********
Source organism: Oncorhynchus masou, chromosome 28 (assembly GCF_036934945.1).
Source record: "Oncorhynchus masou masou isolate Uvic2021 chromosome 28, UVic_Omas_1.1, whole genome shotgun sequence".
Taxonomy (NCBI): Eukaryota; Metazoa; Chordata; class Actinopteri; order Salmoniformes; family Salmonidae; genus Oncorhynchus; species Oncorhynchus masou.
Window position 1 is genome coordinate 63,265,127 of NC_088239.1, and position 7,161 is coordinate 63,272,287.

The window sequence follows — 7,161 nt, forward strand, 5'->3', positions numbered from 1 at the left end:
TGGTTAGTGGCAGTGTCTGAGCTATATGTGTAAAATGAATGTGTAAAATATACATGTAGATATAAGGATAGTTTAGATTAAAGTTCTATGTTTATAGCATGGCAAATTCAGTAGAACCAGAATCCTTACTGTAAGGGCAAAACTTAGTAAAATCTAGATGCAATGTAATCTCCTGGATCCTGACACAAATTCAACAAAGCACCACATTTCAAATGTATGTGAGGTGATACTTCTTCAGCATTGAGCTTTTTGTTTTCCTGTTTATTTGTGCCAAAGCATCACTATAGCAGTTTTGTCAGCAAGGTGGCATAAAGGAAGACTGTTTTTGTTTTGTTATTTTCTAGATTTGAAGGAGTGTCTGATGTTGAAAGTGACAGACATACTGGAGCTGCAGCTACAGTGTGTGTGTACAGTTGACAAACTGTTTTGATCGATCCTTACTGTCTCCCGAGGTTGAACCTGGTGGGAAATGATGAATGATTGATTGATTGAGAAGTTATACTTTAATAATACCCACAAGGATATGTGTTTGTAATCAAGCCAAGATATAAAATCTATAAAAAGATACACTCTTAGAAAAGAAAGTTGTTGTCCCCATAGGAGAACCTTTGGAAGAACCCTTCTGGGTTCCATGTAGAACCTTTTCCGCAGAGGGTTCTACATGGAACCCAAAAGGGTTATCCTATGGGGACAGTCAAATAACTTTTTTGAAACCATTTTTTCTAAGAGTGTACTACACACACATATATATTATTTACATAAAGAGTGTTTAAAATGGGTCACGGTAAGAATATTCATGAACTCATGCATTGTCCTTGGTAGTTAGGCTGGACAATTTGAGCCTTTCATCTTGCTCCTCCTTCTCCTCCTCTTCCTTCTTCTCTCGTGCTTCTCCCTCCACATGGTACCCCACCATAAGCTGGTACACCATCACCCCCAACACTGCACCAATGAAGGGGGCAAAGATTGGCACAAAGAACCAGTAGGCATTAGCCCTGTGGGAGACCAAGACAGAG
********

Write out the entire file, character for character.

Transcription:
Source organism: Oncorhynchus masou, chromosome 28 (assembly GCF_036934945.1).
Source record: "Oncorhynchus masou masou isolate Uvic2021 chromosome 28, UVic_Omas_1.1, whole genome shotgun sequence".
Taxonomy (NCBI): Eukaryota; Metazoa; Chordata; class Actinopteri; order Salmoniformes; family Salmonidae; genus Oncorhynchus; species Oncorhynchus masou.
Window position 1 is genome coordinate 63,265,127 of NC_088239.1, and position 7,161 is coordinate 63,272,287.

The window sequence follows — 7,161 nt, forward strand, 5'->3', positions numbered from 1 at the left end:
TGGTTAGTGGCAGTGTCTGAGCTATATGTGTAAAATGAATGTGTAAAATATACATGTAGATATAAGGATAGTTTAGATTAAAGTTCTATGTTTATAGCATGGCAAATTCAGTAGAACCAGAATCCTTACTGTAAGGGCAAAACTTAGTAAAATCTAGATGCAATGTAATCTCCTGGATCCTGACACAAATTCAACAAAGCACCACATTTCAAATGTATGTGAGGTGATACTTCTTCAGCATTGAGCTTTTTGTTTTCCTGTTTATTTGTGCCAAAGCATCACTATAGCAGTTTTGTCAGCAAGGTGGCATAAAGGAAGACTGTTTTTGTTTTGTTATTTTCTAGATTTGAAGGAGTGTCTGATGTTGAAAGTGACAGACATACTGGAGCTGCAGCTACAGTGTGTGTGTACAGTTGACAAACTGTTTTGATCGATCCTTACTGTCTCCCGAGGTTGAACCTGGTGGGAAATGATGAATGATTGATTGATTGAGAAGTTATACTTTAATAATACCCACAAGGATATGTGTTTGTAATCAAGCCAAGATATAAAATCTATAAAAAGATACACTCTTAGAAAAGAAAGTTGTTGTCCCCATAGGAGAACCTTTGGAAGAACCCTTCTGGGTTCCATGTAGAACCTTTTCCGCAGAGGGTTCTACATGGAACCCAAAAGGGTTATCCTATGGGGACAGTCAAATAACTTTTTTGAAACCATTTTTTCTAAGAGTGTACTACACACACATATATATTATTTACATAAAGAGTGTTTAAAATGGGTCACGGTAAGAATATTCATGAACTCATGCATTGTCCTTGGTAGTTAGGCTGGACAATTTGAGCCTTTCATCTTGCTCCTCCTTCTCCTCCTCTTCCTTCTTCTCTCGTGCTTCTCCCTCCACATGGTACCCCACCATAAGCTGGTACACCATCACCCCCAACACTGCACCAATGAAGGGGGCAAAGATTGGCACAAAGAACCAGTAGGCATTAGCCCTGTGGGAGACCAAGACAGAG